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Our Hero Wetherspoon's Martin: Re Brexit the CBI should put a sock in it, the FCA is weak and unrealistic

By Tom Winnifrith | Wednesday 12 July 2017


 


Tim Martin is again our4 hero of the day, speaking out against the FCA,m the CBI, the Financial Times and other remoaners" who are trtying to dilute Brexit with disingeneous comment. On the occassion of a trading statement from his JD Wetherspoon (JDW) chain of ghastly plastic pubs, Martin has let rip. The great man states:

"As is the case for most public companies, shareholders and the media are interested in our views on the Brexit process. I have outlined my views in a few paragraphs on some of the issues, which can be found at the end of this statement. In general, it is my view that requests to the government, like the one last week from the FCA, for "clarity" and to "hammer out a post-Brexit transitional arrangement this year" are unrealistic and increase pressure to agree unfavourable terms. It also makes the FCA and similar organisations seem rather weak. Everyone knows that these sorts of deals aren't within the government's gift - and the City and businesses are supposed to be able to deal with uncertainty.

Don't believe the media furore - an unprecedented political consensus has emerged on the main aspects of leaving the EU. However, it is not one most politicians or the media care to acknowledge. A consensus, especially between Labour and Conservatives, is just too embarrassing for our adversarial system - and is also barely newsworthy.

The last parliament voted overwhelmingly to trigger Article 50, and the main manifestos, the basis for the election of about 85% of MPs, backed the referendum decision.  Since Theresa May and Jeremy Corbyn each won more votes for their parties than many thought possible, helped by their upholding of the referendum result, thoughtful MPs and commentators realise that the UK star is irrevocably hitched to the Brexit caravan.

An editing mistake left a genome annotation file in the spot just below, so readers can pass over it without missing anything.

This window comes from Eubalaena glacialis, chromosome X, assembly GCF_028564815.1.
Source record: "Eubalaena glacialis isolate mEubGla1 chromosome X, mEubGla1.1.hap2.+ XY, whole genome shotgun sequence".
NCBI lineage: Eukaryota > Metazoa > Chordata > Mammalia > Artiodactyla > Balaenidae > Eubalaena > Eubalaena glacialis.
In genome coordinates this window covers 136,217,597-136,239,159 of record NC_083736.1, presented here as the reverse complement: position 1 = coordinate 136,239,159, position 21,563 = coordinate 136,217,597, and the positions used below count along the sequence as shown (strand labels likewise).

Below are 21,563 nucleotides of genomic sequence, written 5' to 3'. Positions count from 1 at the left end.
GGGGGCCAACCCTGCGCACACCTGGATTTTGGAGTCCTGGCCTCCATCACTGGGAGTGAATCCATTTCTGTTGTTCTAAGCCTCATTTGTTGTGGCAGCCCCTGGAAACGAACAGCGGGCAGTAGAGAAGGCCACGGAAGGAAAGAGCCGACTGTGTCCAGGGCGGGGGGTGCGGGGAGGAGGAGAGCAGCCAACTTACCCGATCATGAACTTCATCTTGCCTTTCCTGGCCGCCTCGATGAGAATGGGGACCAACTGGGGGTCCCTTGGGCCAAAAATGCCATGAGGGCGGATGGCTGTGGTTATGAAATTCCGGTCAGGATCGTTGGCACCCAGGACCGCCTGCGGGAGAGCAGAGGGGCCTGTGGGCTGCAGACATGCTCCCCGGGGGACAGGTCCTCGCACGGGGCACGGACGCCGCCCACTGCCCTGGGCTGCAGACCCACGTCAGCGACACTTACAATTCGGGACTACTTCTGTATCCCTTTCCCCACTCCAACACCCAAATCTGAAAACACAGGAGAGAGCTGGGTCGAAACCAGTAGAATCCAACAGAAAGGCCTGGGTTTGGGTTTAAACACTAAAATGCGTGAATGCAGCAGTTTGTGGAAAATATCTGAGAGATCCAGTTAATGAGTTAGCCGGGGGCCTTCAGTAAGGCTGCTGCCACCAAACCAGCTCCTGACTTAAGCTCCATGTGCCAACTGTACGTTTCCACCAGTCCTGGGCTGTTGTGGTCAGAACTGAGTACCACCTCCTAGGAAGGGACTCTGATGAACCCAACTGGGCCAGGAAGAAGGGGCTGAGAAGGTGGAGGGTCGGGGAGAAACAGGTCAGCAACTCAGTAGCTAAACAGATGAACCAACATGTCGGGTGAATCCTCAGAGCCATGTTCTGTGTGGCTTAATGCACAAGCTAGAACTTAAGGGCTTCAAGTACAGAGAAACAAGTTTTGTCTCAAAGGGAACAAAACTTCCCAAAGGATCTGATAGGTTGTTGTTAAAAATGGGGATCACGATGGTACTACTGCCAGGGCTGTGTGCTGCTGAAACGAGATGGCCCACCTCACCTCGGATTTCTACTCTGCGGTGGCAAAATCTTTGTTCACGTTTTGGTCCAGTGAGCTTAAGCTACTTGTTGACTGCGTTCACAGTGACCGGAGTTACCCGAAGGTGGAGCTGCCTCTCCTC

This surreal unity of political purpose, disguised by handbags-at-dawn polemics, is reinforced by almost complete unanimity in favour of a free trade deal with the EU.  The government has stated that it wants "a bold and ambitious free trade agreement" and shadow Brexit Secretary Keir Starmer agrees, saying in March that it was critical to hold the government to account on this pledge. The DUP, the SNP, Sinn Fein and Plaid Cymru all sing from a similar hymn-sheet.
The media too seems united in this objective. The Times, the Guardian, the Financial Times, the Mail and Mirror, for example, are all free-traders now.

Yet the cherished goal is at risk from the phoney war being waged in parliament and the media.

As any buyer of a house or car knows, if you want something too badly, you will pay a very high price - especially if your desire is obvious to the counterparty. The basic principle of obtaining a good deal is that you need an alternative plan - necessity never makes a good bargain, as Benjamin Franklin said. So a viable alternative has be the cornerstone of the government's position.

Yet the unelected EU presidents, Jean Claude Juncker and Donald Tusk, have unfortunately become convinced of our desperation for a free trade deal, and are determined to extract a high price. Hence the early suggestions of a contribution to the EU of €50bn, or even €100bn, combined with a petulant and antagonistic negotiating stance.
The UK's viable alternative, the basis on which we and the EU trade with America, China, India and most of the world, is World Trade Organisation rules. EU tariffs, themselves subject to WTO rules, are relatively small, averaging about 3%, as many commentators have noted - and the EU, according to the rules, cannot impose higher tariffs on the UK than are charged to other non-EU countries.

Since the majority of the UK's trade is currently conducted on the basis of these rules, it is absurd to talk of cliff edges and an apocalypse if EU trade reverts to them in the future. The think tank Open Europe, neutral during the referendum campaign, estimates a likely difference to our 2030 GDP of less than 1%, plus or minus, from leaving the EU, depending on the deals that are struck and the policies that are pursued. Many dyed-in-the-wool remainers, especially economists, are currently engaged in a rerun of project fear, forecasting dire outcomes in the absence of a deal.

However, the public can see that the recession, combined with increased unemployment and interest rates, predicted by many of the same economists for the immediate aftermath of a leave vote, did not materialise. They are deeply sceptical of apocalyptic warnings now from the same quarter.

The majority of the public instinctively understands the government's bargaining dilemma. Yet the supposedly sophisticated CBI, the Financial Times, the Times and the other usual suspects are vociferous in their forecasts of trouble in the absence of a free trade deal. As a result, they are loading the dice hugely in favour of EU negotiators.
The public's message to Carolyn "We're all doomed" Fairbairn, head of the CBI, and other gloomsters is: put a sock in it. We'll do well with or without a free trade deal, so stop tying the hands of our negotiators, who are doing their best to achieve a respectable outcome."


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